Results 1  10
of
16
Beyond Turing Machines
"... In this paper we describe and analyze models of problem solving and computation going beyond Turing Machines. Three principles of extending the Turing Machine's expressiveness are identified, namely, by interaction, evolution and infinity. Several models utilizing the above principles are present ..."
Abstract

Cited by 32 (4 self)
 Add to MetaCart
In this paper we describe and analyze models of problem solving and computation going beyond Turing Machines. Three principles of extending the Turing Machine's expressiveness are identified, namely, by interaction, evolution and infinity. Several models utilizing the above principles are presented. Other
The many forms of hypercomputation
 Applied Mathematics and Computation
, 2006
"... This paper surveys a wide range of proposed hypermachines, examining the resources that they require and the capabilities that they possess. ..."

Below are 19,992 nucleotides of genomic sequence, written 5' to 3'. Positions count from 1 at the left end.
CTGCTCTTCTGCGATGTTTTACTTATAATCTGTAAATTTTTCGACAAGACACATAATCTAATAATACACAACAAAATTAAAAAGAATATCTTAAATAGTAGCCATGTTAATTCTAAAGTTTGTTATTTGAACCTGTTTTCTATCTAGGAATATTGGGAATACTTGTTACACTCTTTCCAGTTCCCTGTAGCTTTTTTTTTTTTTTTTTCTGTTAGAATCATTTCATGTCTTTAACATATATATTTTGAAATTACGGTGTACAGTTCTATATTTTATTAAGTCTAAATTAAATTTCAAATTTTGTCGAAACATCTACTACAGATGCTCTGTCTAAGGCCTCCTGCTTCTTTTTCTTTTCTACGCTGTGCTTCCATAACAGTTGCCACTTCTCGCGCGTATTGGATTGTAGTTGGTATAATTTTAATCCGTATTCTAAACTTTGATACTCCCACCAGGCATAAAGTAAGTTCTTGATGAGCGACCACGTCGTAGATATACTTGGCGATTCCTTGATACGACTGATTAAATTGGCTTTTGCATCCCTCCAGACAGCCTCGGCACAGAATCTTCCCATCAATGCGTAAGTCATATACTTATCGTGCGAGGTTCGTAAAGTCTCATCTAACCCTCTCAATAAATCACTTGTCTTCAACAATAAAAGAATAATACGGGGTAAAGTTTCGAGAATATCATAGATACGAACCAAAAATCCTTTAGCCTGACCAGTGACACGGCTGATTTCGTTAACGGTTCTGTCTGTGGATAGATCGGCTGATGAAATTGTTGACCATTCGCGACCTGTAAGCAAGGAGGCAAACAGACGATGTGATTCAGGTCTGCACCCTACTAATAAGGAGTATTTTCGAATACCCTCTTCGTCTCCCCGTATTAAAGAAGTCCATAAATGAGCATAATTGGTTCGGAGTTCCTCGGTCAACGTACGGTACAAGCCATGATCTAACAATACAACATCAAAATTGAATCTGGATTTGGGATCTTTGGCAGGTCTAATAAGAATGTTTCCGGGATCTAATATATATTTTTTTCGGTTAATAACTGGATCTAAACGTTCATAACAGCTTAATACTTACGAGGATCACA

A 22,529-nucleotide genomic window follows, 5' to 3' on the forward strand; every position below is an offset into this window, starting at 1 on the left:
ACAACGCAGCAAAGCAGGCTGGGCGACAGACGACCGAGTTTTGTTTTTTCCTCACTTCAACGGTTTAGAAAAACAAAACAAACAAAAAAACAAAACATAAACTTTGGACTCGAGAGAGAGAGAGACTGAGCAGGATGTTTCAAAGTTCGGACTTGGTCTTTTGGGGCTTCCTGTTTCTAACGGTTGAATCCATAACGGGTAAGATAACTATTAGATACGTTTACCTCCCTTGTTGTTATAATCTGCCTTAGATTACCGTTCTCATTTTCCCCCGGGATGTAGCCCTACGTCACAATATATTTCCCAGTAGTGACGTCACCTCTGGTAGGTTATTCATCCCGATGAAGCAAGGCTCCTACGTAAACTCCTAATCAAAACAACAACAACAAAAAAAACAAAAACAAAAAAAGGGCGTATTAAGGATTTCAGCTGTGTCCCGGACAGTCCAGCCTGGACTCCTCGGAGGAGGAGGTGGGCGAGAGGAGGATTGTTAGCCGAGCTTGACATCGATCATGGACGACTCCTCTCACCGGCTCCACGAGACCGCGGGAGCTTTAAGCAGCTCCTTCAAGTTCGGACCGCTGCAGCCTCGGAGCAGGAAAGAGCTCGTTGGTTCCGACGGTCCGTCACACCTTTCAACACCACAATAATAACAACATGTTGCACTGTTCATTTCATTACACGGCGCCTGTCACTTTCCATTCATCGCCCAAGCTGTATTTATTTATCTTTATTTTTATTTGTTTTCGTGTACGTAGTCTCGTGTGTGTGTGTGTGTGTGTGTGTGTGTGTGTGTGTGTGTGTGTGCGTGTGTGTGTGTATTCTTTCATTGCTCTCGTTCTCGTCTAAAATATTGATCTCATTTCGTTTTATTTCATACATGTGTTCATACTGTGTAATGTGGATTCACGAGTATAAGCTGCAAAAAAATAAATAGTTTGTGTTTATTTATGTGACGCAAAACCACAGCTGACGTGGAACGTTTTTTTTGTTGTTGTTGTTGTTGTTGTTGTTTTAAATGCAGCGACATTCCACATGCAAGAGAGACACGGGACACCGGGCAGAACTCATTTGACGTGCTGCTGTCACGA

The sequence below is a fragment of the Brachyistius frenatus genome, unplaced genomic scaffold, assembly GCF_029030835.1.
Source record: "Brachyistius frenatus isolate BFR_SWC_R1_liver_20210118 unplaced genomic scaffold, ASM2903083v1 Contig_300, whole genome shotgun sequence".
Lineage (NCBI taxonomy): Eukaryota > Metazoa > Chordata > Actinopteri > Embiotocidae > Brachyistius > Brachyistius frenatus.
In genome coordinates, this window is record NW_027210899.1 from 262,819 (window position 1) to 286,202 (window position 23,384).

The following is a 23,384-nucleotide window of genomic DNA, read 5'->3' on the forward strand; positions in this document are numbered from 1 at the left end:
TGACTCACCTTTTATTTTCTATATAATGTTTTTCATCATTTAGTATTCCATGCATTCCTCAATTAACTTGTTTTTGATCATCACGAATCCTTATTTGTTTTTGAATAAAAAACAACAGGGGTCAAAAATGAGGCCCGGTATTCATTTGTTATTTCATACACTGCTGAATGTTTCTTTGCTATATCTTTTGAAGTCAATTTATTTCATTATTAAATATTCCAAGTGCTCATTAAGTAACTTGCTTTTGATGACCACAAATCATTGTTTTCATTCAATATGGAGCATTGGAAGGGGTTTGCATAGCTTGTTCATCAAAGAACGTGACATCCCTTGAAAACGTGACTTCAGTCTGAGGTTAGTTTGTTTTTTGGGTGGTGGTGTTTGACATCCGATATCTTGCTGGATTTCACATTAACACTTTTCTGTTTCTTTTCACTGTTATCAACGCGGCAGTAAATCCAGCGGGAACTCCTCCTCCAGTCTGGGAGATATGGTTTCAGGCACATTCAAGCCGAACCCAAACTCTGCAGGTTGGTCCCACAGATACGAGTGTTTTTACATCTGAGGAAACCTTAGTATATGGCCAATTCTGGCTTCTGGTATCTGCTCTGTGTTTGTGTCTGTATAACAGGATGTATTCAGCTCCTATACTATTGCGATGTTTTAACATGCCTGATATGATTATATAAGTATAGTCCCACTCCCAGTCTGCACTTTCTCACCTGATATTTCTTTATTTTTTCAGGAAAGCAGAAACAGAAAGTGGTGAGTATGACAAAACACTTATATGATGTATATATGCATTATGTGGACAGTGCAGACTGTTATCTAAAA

Abstract

Cited by 16 (0 self)
 Add to MetaCart
This paper surveys a wide range of proposed hypermachines, examining the resources that they require and the capabilities that they possess.
Even Turing Machines Can Compute Uncomputable Functions
 Unconventional Models of Computation
, 1998
"... Accelerated Turing machines are Turing machines that perform tasks commonly regarded as impossible, such as computing the halting function. The existence of these notional machines has obvious implications concerning the theoretical limits of computability. 2 1. Introduction Neither Turing nor Post ..."
Abstract

Cited by 15 (3 self)
 Add to MetaCart